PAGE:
I Took Myself on a Writing Retreat, and Here’s What I Learned

In an attempt to salvage something out of the bubbling mess that is 2020, I made some changes. I changed jobs to reclaim some work/life balance, and set myself some ambitious (but not impossible) writing goals. 

To meet them, I decided to do something for myself I’ve never done before: take myself, all by myself, on a writing retreat. For a few blissful days, I would treat writing like it was my job to see how that feels. Mostly, it would be dedicated to revisions on my YA fantasy novel. 

Since I had taken only 2 days of vacation for the year going into October (2020…amirite?), I audaciously took 3 days in a row, found an innocuous spot on the map, and booked a hotel with a mountain view of the changing fall foliage. 

Mahwah, NJ sits on the border of NY and NJ. An off-peak, round-trip ticket on a NJT  train cost a whopping $22. After a quick transfer at Secaucus The ride is lovely, passing through cute towns and dense forest. I love looking into backyards and houses along the way, wondering who lives there and what their lives are like. 

The point of the whole experiment was to see what it would be like to live the life of a productive fiction writer, someone whose income depends on their productivity. Since I thrive on a certain amount of variety, I allowed myself to bounce around between projects:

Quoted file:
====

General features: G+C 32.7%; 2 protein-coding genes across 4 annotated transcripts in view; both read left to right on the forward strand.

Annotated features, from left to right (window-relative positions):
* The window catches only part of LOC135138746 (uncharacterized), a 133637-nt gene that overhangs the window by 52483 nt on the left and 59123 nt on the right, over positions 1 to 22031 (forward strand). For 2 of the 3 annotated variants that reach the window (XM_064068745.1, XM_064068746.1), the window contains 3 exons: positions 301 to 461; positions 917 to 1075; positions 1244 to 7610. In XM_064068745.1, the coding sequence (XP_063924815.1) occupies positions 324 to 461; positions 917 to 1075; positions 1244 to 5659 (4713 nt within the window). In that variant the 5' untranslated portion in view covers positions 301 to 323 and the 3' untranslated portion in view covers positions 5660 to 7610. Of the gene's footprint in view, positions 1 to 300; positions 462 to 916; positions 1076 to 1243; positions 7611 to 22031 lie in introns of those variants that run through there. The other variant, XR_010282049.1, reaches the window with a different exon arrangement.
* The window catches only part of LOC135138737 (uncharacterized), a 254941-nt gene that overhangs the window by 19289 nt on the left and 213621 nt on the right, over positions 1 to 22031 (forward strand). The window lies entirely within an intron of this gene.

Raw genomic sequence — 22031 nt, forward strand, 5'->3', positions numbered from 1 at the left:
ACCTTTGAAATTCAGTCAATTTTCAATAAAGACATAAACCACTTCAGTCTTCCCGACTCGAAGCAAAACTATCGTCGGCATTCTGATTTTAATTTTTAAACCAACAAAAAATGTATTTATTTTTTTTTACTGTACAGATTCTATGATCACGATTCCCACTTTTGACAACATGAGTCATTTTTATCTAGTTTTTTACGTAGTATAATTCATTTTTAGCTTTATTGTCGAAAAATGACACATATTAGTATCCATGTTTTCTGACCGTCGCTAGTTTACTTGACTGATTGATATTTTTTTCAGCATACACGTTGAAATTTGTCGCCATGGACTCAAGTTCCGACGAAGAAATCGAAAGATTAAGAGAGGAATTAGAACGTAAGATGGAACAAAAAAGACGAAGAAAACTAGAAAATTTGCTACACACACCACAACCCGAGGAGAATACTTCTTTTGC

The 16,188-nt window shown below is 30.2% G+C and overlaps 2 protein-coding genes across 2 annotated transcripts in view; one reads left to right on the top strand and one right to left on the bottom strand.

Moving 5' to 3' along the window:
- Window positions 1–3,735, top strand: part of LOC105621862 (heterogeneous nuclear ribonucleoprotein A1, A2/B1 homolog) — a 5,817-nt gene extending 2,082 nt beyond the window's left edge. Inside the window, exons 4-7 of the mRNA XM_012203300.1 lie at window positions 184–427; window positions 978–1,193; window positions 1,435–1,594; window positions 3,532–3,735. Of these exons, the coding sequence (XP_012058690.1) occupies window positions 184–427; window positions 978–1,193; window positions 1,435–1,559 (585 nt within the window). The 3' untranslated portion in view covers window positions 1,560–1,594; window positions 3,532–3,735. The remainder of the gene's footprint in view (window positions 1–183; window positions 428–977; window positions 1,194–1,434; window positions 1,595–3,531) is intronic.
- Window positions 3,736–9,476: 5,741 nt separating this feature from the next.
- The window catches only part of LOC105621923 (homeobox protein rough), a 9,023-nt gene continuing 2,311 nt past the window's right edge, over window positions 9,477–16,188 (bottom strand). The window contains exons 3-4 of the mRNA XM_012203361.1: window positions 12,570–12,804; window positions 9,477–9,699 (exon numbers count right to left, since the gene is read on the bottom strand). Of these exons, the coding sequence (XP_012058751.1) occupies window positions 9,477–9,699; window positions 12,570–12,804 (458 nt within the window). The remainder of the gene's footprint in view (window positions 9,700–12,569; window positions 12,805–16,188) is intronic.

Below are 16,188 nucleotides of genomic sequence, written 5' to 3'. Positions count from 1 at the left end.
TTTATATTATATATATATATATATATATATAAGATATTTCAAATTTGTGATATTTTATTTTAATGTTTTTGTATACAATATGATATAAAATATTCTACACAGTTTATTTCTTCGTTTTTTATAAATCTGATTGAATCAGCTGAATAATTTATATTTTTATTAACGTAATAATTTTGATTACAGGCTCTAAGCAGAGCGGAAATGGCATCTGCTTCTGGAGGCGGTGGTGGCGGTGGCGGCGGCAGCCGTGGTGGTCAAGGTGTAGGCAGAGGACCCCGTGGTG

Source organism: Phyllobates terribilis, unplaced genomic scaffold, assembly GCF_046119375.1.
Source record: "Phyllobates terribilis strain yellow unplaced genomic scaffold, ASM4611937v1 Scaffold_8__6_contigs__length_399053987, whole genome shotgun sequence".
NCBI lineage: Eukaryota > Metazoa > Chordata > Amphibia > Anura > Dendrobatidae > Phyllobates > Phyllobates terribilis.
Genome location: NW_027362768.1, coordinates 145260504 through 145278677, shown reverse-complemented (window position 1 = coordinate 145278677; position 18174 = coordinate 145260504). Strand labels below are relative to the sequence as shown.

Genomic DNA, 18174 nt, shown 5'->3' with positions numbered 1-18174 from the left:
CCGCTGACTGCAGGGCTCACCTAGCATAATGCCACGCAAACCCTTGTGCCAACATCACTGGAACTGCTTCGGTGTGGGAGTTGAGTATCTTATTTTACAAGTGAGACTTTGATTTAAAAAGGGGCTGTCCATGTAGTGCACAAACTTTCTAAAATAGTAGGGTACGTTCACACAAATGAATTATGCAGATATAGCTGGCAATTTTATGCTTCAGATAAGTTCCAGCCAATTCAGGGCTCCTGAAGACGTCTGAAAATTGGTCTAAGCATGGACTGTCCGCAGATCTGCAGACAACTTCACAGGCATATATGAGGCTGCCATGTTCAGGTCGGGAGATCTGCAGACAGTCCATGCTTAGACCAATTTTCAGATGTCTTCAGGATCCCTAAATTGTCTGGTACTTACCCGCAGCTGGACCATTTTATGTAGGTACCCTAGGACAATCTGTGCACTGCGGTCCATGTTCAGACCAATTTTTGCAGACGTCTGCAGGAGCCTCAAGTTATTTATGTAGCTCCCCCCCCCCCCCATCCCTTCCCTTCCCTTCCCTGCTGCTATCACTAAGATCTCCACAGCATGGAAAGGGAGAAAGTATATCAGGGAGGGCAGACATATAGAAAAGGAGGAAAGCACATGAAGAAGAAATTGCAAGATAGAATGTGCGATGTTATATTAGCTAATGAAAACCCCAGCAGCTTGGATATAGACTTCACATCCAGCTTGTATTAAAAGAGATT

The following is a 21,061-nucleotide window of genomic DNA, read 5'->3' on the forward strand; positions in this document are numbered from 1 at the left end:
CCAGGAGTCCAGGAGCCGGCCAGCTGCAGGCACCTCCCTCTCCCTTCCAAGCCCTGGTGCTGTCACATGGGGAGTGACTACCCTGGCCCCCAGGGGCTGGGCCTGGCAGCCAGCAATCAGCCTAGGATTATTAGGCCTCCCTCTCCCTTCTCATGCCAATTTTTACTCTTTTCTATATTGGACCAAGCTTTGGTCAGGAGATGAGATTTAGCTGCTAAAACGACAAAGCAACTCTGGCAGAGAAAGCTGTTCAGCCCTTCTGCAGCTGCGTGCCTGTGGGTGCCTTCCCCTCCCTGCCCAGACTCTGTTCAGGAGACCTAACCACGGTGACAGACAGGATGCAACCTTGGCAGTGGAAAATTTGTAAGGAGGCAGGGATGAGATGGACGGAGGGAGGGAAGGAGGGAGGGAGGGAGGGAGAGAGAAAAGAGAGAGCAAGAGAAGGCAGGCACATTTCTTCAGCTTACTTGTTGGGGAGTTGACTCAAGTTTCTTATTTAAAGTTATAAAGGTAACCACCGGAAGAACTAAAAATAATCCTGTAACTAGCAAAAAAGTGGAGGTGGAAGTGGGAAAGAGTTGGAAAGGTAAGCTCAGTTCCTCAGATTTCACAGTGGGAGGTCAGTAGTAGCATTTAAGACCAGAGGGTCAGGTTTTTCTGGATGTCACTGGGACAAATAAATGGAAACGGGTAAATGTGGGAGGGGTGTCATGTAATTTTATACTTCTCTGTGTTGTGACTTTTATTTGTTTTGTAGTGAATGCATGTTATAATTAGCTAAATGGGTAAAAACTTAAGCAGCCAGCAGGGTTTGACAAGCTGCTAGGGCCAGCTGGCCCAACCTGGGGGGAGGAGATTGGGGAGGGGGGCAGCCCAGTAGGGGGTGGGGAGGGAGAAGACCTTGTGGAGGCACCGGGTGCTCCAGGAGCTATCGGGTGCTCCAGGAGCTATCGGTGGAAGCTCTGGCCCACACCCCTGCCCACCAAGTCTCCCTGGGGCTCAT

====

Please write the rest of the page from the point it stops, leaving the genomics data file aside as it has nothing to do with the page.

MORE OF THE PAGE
The photo shows a page from my bullet journal where I use the Pomodoro Method for productivity. Each checkbox is a 25 minute period of work with a 5 minute break in between, and a 15 minute break every 2 hours. You can see how I used my breaks, and at what point my brain got frazzled, requiring a longer break.

I learned so much about what I was capable of as a writer, how long I could focus before needing to unwind, and what a huge benefit both isolation and physical exercise are to my productivity. I talked to myself a lot, and wasted less time than I was afraid I might. I achieved my primary goal, which was to revise the first 4 chapters of my novel. It’s a big restructure, so each chapter is a heavier lift than the one previous, so far. 

The rest of the above bullet list of to-do’s was gravy, in a way. Also another focusing strategy, taking advantage of my natural restlessness that requires variety to keep me moving forward. 

My 2020 writing goals would give me 8 revised chapters of the novel, enough to start the querying practice by early next year. I will do the retreat again! Maybe longer next time. I’d like it to be more often than once a year, especially if it turns out I have a novel to revise based on an agent’s input. Here’s hoping!

3 thoughts on “I Took Myself on a Writing Retreat, and Here’s What I Learned

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  1. Best of luck with the new job, and I’m so glad you’re spending time on your writing again. Can’t wait to read it.

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